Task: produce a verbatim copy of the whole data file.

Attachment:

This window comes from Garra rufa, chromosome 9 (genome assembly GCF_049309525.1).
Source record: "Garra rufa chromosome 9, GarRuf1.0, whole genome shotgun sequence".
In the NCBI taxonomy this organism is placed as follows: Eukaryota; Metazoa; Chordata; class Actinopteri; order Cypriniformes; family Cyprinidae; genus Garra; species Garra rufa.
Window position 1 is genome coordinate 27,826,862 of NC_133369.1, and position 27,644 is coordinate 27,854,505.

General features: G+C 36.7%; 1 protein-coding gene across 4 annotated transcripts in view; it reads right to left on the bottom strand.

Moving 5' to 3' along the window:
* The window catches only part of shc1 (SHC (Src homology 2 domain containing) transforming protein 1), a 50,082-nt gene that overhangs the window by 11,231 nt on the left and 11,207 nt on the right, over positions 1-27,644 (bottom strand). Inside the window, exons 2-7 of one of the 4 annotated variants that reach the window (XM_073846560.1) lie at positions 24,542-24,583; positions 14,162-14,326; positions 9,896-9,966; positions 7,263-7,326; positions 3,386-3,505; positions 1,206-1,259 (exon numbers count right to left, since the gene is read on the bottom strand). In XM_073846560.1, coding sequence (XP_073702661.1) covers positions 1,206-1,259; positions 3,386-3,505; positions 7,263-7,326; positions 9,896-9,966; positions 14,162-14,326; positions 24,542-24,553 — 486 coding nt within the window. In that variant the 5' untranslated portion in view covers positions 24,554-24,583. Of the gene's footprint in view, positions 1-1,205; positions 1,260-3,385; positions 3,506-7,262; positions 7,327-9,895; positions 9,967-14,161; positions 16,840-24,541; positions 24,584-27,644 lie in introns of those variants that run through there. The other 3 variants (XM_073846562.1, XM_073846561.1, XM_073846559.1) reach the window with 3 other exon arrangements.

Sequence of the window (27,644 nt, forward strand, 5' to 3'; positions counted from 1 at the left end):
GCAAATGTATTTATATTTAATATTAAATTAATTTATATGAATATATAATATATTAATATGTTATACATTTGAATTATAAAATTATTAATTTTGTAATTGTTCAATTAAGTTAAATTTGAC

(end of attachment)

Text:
This window comes from Garra rufa, chromosome 9 (genome assembly GCF_049309525.1).
Source record: "Garra rufa chromosome 9, GarRuf1.0, whole genome shotgun sequence".
In the NCBI taxonomy this organism is placed as follows: Eukaryota; Metazoa; Chordata; class Actinopteri; order Cypriniformes; family Cyprinidae; genus Garra; species Garra rufa.
Window position 1 is genome coordinate 27,826,862 of NC_133369.1, and position 27,644 is coordinate 27,854,505.

General features: G+C 36.7%; 1 protein-coding gene across 4 annotated transcripts in view; it reads right to left on the bottom strand.

Moving 5' to 3' along the window:
* The window catches only part of shc1 (SHC (Src homology 2 domain containing) transforming protein 1), a 50,082-nt gene that overhangs the window by 11,231 nt on the left and 11,207 nt on the right, over positions 1-27,644 (bottom strand). Inside the window, exons 2-7 of one of the 4 annotated variants that reach the window (XM_073846560.1) lie at positions 24,542-24,583; positions 14,162-14,326; positions 9,896-9,966; positions 7,263-7,326; positions 3,386-3,505; positions 1,206-1,259 (exon numbers count right to left, since the gene is read on the bottom strand). In XM_073846560.1, coding sequence (XP_073702661.1) covers positions 1,206-1,259; positions 3,386-3,505; positions 7,263-7,326; positions 9,896-9,966; positions 14,162-14,326; positions 24,542-24,553 — 486 coding nt within the window. In that variant the 5' untranslated portion in view covers positions 24,554-24,583. Of the gene's footprint in view, positions 1-1,205; positions 1,260-3,385; positions 3,506-7,262; positions 7,327-9,895; positions 9,967-14,161; positions 16,840-24,541; positions 24,584-27,644 lie in introns of those variants that run through there. The other 3 variants (XM_073846562.1, XM_073846561.1, XM_073846559.1) reach the window with 3 other exon arrangements.

Sequence of the window (27,644 nt, forward strand, 5' to 3'; positions counted from 1 at the left end):
GCAAATGTATTTATATTTAATATTAAATTAATTTATATGAATATATAATATATTAATATGTTATACATTTGAATTATAAAATTATTAATTTTGTAATTGTTCAATTAAGTTAAATTTGAC